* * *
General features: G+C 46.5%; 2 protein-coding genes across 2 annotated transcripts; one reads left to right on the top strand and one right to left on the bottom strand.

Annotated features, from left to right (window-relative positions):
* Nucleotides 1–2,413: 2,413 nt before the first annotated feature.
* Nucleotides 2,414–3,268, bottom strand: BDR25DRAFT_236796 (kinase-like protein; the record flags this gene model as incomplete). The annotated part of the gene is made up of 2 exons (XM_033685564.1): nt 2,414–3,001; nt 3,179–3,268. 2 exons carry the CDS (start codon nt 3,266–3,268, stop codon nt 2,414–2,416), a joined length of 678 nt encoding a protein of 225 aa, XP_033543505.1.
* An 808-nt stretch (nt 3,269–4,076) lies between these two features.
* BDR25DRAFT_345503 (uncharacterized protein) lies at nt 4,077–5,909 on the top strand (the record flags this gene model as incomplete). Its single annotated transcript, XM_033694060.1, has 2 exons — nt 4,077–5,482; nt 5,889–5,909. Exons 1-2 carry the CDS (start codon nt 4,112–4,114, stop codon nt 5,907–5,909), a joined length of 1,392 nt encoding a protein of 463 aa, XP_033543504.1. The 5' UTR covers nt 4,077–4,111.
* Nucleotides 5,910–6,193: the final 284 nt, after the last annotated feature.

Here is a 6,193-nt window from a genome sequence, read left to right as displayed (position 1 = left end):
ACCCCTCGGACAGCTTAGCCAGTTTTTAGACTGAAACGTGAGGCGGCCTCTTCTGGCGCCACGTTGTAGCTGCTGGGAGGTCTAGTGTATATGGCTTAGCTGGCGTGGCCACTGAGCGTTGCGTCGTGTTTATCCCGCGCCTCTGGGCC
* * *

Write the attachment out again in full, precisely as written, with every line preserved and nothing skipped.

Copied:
General features: G+C 46.5%; 2 protein-coding genes across 2 annotated transcripts; one reads left to right on the top strand and one right to left on the bottom strand.

Annotated features, from left to right (window-relative positions):
* Nucleotides 1–2,413: 2,413 nt before the first annotated feature.
* Nucleotides 2,414–3,268, bottom strand: BDR25DRAFT_236796 (kinase-like protein; the record flags this gene model as incomplete). The annotated part of the gene is made up of 2 exons (XM_033685564.1): nt 2,414–3,001; nt 3,179–3,268. 2 exons carry the CDS (start codon nt 3,266–3,268, stop codon nt 2,414–2,416), a joined length of 678 nt encoding a protein of 225 aa, XP_033543505.1.
* An 808-nt stretch (nt 3,269–4,076) lies between these two features.
* BDR25DRAFT_345503 (uncharacterized protein) lies at nt 4,077–5,909 on the top strand (the record flags this gene model as incomplete). Its single annotated transcript, XM_033694060.1, has 2 exons — nt 4,077–5,482; nt 5,889–5,909. Exons 1-2 carry the CDS (start codon nt 4,112–4,114, stop codon nt 5,907–5,909), a joined length of 1,392 nt encoding a protein of 463 aa, XP_033543504.1. The 5' UTR covers nt 4,077–4,111.
* Nucleotides 5,910–6,193: the final 284 nt, after the last annotated feature.

Here is a 6,193-nt window from a genome sequence, read left to right as displayed (position 1 = left end):
ACCCCTCGGACAGCTTAGCCAGTTTTTAGACTGAAACGTGAGGCGGCCTCTTCTGGCGCCACGTTGTAGCTGCTGGGAGGTCTAGTGTATATGGCTTAGCTGGCGTGGCCACTGAGCGTTGCGTCGTGTTTATCCCGCGCCTCTGGGCC